My name is Shama’a, maiden name Zbib. I immigrated to Israel with my husband and my first-born son, Zion. I gave birth to him in Dhamar on Sukkot Eve, on the way to Aden [Yemenite port of immigration]. It was a boy I waited long for, because I didn’t conceive right after marriage and was thought to be barren. How joyous we were when he was born. We came to Israel in 1949 to Ein Shemer, where we live in a "Hafitz" (see footnote)* with only one bed, which my husband and I shared. I was asked to leave the baby in the hospital daycare center and come to nurse him there. I even slept on the floor of the daycare center a few times, next to him.
After a while, I went to the daycare and did not see him. I asked and was told that he had died. “How come died? Where is the body? Show me!”. To no avail. No body, no death certificate. They had the nerve to demand payment to the Jewish Agency for his immigration. I refused to pay. I told them they took my child who was in good health. They said I was a liar, I said: “You’re the liars!” So, they said: “Shame on you.” I was done. I will not be shamed by anyone anymore.
We moved to the North, to Tzuriel, where I gave birth to my second son, Nissim, after which I moved to the center, to Hertzlia. Here I had twins, a boy and a girl, and later another girl.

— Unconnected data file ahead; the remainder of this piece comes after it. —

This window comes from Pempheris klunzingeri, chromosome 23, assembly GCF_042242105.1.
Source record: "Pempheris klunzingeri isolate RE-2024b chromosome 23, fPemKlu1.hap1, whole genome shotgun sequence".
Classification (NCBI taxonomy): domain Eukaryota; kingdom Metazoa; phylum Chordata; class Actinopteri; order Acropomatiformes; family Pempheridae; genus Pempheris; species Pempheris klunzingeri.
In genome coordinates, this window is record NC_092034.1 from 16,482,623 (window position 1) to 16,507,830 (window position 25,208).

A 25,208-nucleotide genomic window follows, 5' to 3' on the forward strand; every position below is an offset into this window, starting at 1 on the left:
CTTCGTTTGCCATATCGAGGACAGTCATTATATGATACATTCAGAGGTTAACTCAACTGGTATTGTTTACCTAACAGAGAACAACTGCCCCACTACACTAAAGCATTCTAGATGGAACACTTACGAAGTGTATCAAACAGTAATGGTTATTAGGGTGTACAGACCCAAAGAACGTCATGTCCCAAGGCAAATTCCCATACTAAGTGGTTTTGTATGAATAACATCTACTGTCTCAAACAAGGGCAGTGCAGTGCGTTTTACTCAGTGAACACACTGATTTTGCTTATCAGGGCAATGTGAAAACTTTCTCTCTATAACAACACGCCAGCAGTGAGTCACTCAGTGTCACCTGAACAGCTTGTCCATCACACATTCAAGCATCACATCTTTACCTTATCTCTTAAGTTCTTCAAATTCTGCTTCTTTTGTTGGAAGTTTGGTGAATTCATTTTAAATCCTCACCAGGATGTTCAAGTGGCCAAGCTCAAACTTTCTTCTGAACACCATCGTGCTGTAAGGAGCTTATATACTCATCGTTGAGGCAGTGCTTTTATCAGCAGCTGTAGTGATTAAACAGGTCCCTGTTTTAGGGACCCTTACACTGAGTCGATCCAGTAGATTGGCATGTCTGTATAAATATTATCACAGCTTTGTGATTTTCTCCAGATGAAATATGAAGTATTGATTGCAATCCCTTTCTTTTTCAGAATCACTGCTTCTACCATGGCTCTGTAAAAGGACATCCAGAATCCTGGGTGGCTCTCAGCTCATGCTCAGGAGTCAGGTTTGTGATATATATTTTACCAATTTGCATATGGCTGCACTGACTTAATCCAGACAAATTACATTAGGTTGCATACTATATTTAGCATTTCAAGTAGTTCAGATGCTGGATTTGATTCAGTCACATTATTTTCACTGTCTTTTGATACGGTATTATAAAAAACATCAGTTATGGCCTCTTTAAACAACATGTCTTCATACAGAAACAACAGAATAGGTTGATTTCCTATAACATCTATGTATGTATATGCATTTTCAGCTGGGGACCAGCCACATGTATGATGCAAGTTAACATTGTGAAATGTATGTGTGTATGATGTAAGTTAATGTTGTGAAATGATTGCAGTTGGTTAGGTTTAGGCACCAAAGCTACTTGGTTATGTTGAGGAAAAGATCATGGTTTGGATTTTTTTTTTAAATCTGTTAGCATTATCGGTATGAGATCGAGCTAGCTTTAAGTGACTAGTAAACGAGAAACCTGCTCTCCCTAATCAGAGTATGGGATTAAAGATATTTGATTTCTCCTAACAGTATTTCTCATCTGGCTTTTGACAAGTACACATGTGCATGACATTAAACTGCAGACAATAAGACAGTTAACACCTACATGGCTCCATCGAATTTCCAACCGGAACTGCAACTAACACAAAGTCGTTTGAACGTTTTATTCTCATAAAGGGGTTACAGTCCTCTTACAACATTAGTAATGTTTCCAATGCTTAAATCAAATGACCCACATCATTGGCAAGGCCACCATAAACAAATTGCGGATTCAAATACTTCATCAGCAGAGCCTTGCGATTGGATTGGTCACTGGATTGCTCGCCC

I will never forget my son, Zion. I named him Zion after Mount Zion, as per my father’s request.
Shama’a Meenais of the Family Zbib.
Over the years the family approached the Bahloul-Minkovsky Committee in the 1960’s, as well as the Kedmi Committee in the 1990’s. Both Committees’ answers to the family were that hospital documentation was found, on the basis of which a death certificate was retroactively produced. The documentation was identified based on the baby’s first name and the father’s, the surname, Meenais, was not on record. The Committees also provided a general location of burial - the infant lot in the Mahane David Cemetery. The family is still trying to locate the precise place of burial.
* A Yemenite nickname given to the dorms in abandoned barracks in which they were housed.
I told them they took my child who was in good health. They said I was a liar, I said: “You’re the liars!” So, they said: “Shame on you.”